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The Story


Taken from the cover booklet of the CD Unhinged.



Spizz started off solo at a Birmingham night spot called Barbarellas during an all-day punk festival on 27 August 1977. Improvising material on a borrowed guitar, prompting a local fanzine to hail the arrival of an "ultra-minimalist star". By October, he had been joined by a former school mate, Pete O'Dowd (later to become Pete Petrol), and appeared at the Vortex and the Music Machine in London. As Spizz 77, the duo played short and spontaneous one-off improvisations interjected by Spizz's wit and high-pitched ear-shattering screams.


photo of Spizzoil

By 1978, the name Spizz Oil was established, inspired by the sheer size of the new oil rigs moving across the North Sea. After a sensational concert supporting Siouxsie and the Banshees at The Roundhouse, rave reviews were followed by an invitation to record a John Peel session.

Impressed by the subsequent broadcast, Rough Trade boss Jeff Travis, intrigued by the unusual and unique Spizz Oil sound, released two EPs - 6000 Crazy and Cold City 4 - which topped the fledgling indie charts.


Photo of Spizz

Being a volatile team, Spizz and Petrol split up following the Banshees' long UK tour. A month later, Spizz met up with Jim Solar and Mark Coalfield, and Spizzenergi was born. This line-up recorded a second Peel session in March '79, which featured a drummerless version of Soldier Soldier. After the session was broadcast, they joined the Rough Trade tour, taking up the place vacated by Cabaret Voltaire, and Petrol also returned on guitar.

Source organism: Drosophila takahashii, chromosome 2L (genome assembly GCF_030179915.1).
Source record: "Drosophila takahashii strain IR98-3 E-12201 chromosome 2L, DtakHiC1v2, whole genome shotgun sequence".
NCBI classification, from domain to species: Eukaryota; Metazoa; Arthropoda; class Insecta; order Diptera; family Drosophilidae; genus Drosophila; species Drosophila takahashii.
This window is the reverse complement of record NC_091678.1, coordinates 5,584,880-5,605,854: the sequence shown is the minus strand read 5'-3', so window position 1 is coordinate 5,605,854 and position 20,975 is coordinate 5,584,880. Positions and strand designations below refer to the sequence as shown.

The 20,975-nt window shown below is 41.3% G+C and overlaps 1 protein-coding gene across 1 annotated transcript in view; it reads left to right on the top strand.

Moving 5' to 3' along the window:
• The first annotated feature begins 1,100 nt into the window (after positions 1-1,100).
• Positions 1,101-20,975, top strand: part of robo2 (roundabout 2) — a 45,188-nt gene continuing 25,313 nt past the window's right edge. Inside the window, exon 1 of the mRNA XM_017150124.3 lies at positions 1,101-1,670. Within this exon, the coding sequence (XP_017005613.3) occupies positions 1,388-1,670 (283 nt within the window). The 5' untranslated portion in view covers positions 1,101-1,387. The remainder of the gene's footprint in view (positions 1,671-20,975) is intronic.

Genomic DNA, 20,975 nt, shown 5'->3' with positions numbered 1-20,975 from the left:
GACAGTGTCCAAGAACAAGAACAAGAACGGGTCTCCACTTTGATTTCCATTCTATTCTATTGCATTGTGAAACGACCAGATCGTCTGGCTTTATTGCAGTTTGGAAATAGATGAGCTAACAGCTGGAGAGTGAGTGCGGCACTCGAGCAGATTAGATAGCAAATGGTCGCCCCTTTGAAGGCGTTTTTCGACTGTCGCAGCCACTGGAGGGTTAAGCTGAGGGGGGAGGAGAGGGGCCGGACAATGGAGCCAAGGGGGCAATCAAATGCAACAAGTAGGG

The tour helped shape the songs which were recorded in August with the Fabulous Poodles' drummer playing under the name of Brian B Benzene, continuing the fuel-based names tradition

Dave Scott and ACR's drummer, playing under the name of Hiro Shima, joined the band to finish off the recordings. The decision was made to release Soldier Soldier first and to delay Where's Captain Kirk?, to tie in with the release of the first Star Trek movie. By the time Soldier Soldier was released, Spizz and Petrol had split again. NME made it single of the week.

Two months later, Where's Captain Kirk? was released, and this time Melody Maker gave it single of the week.

A second Peel session was recorded, and Hiro Shima left to be replaced by CP Snare. Media interest reached fever pitch with the NME's Paul Morley phoning Spizz at home on Boxing Day '79.


RUNNER

Athletico Spizz 80 were born on New Year's Day 1980, as was the new official independant chart, which Where's Captain Kirk? topped for the first eight weeks. It remained on the chart for the rest of the year. Athletico Spizz 80 toured extensively, filling venues up and down the country and throughout Europe.

Photo of Athletico Spizz 80

With over 50,000 advance orders, the next single No Room / Spock's Missing became an instant indie No. 1, and major label interest followed. CBS were first to demo the band, but no deal followed, so in May '80 the decision was made to record songs for an album on Rough Trade. A week later A&M stepped in, and by August Do A Runner was released. After entering the national charts at No. 18, they were performing major concerts like the sci-fi fest in Leeds, which was filmed for the BBC TV series Futurama '80 and the Lyceum for the film Urgh! A Music War. This was also the last line-up to feature Mark Coalfield and Dave Scott.

Lu, ex-Damned guitarist, stepped in for the next incarnation, and at the end of 1980 the band, now minus keyboards, followed their their second tour of Germany with a four-week tour of America.


Photo of The Spizzles

New songs were showcased at London's Marquee Club before recording them for their second A&M album Spikey Dream Flowers. The new name foisted on the band by management under the delusion that the boys were about to become as big as the beatles was... The Spizzles.